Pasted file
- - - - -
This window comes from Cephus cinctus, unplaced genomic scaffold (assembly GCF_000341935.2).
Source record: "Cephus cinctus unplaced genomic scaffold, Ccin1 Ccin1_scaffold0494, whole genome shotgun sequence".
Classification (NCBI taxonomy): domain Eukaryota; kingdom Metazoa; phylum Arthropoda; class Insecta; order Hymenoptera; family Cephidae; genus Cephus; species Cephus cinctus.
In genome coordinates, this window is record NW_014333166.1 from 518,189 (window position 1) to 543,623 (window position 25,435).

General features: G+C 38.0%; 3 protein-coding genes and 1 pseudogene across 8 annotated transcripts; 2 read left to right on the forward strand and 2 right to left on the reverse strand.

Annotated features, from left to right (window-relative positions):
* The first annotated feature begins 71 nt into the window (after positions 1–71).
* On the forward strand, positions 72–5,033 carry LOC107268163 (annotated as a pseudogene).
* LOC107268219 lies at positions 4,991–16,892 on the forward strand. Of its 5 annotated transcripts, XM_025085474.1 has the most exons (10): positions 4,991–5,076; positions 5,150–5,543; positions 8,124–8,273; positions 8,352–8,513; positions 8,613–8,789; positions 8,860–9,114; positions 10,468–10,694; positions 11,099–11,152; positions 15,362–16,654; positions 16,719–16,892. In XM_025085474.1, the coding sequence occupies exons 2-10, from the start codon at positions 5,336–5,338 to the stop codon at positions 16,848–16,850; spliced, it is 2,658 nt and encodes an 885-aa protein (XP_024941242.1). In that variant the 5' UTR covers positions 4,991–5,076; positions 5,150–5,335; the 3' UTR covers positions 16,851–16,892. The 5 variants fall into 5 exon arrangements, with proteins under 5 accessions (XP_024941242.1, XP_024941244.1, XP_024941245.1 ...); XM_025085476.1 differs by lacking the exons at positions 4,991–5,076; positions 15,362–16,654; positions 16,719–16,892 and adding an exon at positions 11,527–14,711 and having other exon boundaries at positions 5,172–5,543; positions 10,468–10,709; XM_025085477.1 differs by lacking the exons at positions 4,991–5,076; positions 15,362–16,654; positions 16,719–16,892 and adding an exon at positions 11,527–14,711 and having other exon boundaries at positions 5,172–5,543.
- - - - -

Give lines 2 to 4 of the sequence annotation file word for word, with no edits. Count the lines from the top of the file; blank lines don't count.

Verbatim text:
Source record: "Cephus cinctus unplaced genomic scaffold, Ccin1 Ccin1_scaffold0494, whole genome shotgun sequence".
Classification (NCBI taxonomy): domain Eukaryota; kingdom Metazoa; phylum Arthropoda; class Insecta; order Hymenoptera; family Cephidae; genus Cephus; species Cephus cinctus.
In genome coordinates, this window is record NW_014333166.1 from 518,189 (window position 1) to 543,623 (window position 25,435).